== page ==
I've looked around for the answer to this question, so I'll only ask the new questions.
I am designing a PC board that has some need for circuits carrying 2 amps and some that are very low power micro-controller (micro-amp) circuits.
I want to use a 4 layer circuit board. The board house I want to use supplies boards with 1oz copper on the top and bottom layers and 1/2oz copper on the inner layers.
My board has a lot of surface mount components, and a small amount of through hole components.
There are DC-DC buck and boost converters on the board, operating around 1 - 2 Mhz (using shielded inductors). There is a microcontroller running a 20mhz crystal as well as a 32.768khz crystal and a USB connector. That's about as fast as my circuit gets.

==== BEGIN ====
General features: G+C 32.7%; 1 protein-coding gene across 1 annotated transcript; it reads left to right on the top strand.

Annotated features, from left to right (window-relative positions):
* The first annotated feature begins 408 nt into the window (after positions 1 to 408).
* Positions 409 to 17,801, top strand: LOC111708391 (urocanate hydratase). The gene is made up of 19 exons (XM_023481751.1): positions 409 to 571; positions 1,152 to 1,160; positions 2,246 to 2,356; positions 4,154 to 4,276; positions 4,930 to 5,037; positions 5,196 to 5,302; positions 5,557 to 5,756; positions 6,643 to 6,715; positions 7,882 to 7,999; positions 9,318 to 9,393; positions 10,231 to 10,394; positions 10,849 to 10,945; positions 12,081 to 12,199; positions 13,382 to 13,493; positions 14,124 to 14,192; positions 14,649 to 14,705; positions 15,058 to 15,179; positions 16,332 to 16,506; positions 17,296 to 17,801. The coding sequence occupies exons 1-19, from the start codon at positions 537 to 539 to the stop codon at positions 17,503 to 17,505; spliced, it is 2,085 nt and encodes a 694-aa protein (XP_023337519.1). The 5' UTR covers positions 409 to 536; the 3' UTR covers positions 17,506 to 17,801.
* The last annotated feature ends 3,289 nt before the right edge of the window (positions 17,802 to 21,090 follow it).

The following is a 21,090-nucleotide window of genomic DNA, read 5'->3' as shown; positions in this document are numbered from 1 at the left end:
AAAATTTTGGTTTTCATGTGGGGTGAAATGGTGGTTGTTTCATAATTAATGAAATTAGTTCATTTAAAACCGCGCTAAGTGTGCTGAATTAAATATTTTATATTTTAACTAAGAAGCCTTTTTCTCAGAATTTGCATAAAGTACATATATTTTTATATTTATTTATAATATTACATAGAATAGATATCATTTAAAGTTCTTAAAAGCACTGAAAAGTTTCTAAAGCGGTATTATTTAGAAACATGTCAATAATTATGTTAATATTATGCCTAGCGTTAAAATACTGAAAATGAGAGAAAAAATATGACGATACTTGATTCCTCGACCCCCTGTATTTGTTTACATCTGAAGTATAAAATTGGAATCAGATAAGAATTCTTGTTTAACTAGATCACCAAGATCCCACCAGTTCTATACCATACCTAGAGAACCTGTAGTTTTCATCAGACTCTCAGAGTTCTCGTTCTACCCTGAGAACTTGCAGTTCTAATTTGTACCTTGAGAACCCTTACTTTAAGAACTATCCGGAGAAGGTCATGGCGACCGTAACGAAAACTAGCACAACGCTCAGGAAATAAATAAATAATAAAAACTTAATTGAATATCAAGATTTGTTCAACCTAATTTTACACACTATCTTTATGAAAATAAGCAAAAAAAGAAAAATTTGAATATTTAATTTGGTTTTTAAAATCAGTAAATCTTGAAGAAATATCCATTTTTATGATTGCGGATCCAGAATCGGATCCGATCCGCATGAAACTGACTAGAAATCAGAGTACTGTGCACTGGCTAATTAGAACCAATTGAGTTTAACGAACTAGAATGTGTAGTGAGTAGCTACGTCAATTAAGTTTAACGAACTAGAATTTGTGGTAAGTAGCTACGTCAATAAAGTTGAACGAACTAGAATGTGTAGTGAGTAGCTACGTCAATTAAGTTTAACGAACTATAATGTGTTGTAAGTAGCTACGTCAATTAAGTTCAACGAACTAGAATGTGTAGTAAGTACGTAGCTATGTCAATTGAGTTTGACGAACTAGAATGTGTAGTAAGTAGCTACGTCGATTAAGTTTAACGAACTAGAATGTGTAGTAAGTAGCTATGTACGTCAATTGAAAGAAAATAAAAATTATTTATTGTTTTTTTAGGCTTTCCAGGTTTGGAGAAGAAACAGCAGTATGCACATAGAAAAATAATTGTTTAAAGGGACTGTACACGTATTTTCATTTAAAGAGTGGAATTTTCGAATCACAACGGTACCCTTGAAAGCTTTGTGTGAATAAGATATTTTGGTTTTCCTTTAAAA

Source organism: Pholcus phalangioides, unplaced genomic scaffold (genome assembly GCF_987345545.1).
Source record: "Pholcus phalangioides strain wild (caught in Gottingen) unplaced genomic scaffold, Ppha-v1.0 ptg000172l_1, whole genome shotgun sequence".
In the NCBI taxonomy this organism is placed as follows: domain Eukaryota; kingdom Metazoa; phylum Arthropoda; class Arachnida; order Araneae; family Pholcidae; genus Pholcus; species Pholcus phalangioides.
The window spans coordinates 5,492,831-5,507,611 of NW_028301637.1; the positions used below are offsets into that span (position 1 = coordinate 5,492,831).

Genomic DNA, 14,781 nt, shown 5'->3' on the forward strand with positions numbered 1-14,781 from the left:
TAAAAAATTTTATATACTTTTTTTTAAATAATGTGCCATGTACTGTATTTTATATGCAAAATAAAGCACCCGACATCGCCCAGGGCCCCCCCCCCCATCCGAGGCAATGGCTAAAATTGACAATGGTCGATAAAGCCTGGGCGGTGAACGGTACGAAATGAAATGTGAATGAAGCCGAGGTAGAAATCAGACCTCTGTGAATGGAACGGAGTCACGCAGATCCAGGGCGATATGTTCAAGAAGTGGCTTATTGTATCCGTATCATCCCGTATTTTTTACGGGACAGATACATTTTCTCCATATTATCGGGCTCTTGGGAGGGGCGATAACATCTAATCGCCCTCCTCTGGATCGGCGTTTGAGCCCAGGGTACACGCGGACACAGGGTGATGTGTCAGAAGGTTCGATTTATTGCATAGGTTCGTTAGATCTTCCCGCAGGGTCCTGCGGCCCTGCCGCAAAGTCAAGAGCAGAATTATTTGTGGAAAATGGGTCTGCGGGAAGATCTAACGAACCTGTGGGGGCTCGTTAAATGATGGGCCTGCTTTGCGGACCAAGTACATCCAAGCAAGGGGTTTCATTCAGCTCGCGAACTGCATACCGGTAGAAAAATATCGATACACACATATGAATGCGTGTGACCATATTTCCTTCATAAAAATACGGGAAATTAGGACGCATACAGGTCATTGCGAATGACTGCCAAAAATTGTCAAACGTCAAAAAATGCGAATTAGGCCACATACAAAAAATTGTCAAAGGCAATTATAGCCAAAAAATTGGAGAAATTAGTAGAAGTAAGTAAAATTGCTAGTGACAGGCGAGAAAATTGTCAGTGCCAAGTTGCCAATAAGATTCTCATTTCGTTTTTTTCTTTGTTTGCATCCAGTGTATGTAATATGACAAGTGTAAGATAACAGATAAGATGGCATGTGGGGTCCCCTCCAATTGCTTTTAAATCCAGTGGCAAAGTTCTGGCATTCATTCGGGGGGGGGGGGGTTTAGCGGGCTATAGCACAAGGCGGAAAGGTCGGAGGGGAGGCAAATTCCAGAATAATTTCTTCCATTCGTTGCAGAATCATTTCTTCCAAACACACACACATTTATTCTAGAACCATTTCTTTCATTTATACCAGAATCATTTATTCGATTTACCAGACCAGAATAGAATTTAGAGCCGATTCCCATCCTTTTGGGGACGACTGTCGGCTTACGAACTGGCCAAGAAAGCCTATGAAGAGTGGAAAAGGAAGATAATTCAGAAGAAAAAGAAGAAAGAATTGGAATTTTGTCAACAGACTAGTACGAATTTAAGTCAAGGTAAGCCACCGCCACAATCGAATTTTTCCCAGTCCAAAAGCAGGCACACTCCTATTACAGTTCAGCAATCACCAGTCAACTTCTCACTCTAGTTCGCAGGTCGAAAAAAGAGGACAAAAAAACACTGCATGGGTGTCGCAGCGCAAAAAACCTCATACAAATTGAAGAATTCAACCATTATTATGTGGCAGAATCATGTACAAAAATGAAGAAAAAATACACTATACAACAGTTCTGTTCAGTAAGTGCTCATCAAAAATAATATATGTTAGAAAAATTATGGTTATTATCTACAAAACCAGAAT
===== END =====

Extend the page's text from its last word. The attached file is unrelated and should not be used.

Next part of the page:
I am mounting my board into a grounded cast aluminum box to avoid noise.
I see a lot of texts recommending me to use my top layer for power buses and the bottom layer for ground. They say to use the inner two layers for signal routing and low current needs.
I am guessing that is to also provide some noise suppression for the faster circuity in the inner layers.
Because my board and components are fairly dense, (1000+ pins in DipTrace in 4 x 3 inch board) and because they are mostly surface mount components, my question is that I'm finding it easier (and my plan) to route small signal traces on the top layer layer, high speed signal traces on the 3rd (from the top) layer, and use the 2nd layer for Power and the bottom one for ground. I have no high current ground circuits. All of the high current circuits I have are Power circuits.
Is doing this OK or will I run into gotchas (like needing to make sure the traces on the power circuits are double wide because the 1/2oz copper)
And would it be smarter to use the 2nd layer for ground and the bottom (1oz copper) for power? I don't think I need the shielding of the ground being on the bottom since my entire board will be going into the metallic enclosure which will also be ground.